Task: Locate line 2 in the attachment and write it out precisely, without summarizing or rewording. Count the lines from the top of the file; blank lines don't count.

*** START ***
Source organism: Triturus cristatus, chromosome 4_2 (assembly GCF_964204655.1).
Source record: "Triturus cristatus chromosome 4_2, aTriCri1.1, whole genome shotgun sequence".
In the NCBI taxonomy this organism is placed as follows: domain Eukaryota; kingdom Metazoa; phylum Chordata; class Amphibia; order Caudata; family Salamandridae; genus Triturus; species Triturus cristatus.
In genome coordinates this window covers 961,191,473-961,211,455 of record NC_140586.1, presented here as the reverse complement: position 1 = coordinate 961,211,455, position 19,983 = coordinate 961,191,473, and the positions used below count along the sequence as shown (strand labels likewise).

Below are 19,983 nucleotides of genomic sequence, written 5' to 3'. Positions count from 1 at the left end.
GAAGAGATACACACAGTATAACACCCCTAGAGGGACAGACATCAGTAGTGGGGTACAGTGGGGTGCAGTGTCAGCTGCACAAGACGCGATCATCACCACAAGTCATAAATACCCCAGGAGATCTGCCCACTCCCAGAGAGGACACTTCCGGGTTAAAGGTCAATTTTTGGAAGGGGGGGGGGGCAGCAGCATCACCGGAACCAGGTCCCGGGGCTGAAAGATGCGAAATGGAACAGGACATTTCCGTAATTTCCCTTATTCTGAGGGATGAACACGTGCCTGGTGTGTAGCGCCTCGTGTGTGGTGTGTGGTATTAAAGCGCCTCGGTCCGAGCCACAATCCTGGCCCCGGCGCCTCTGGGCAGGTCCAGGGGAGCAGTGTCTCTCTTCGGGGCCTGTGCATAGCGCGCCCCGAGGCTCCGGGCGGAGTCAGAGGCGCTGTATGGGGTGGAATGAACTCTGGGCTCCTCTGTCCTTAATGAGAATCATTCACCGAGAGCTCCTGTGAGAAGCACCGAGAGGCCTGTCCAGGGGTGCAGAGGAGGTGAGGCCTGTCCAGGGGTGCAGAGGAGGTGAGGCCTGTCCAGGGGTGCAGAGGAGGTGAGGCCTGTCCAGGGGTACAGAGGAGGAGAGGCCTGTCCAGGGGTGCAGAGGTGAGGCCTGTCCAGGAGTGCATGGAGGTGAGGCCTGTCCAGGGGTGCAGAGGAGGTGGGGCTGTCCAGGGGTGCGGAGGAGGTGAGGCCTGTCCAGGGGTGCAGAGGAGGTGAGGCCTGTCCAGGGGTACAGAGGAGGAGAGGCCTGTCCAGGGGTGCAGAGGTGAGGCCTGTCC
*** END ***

Source record: "Triturus cristatus chromosome 4_2, aTriCri1.1, whole genome shotgun sequence".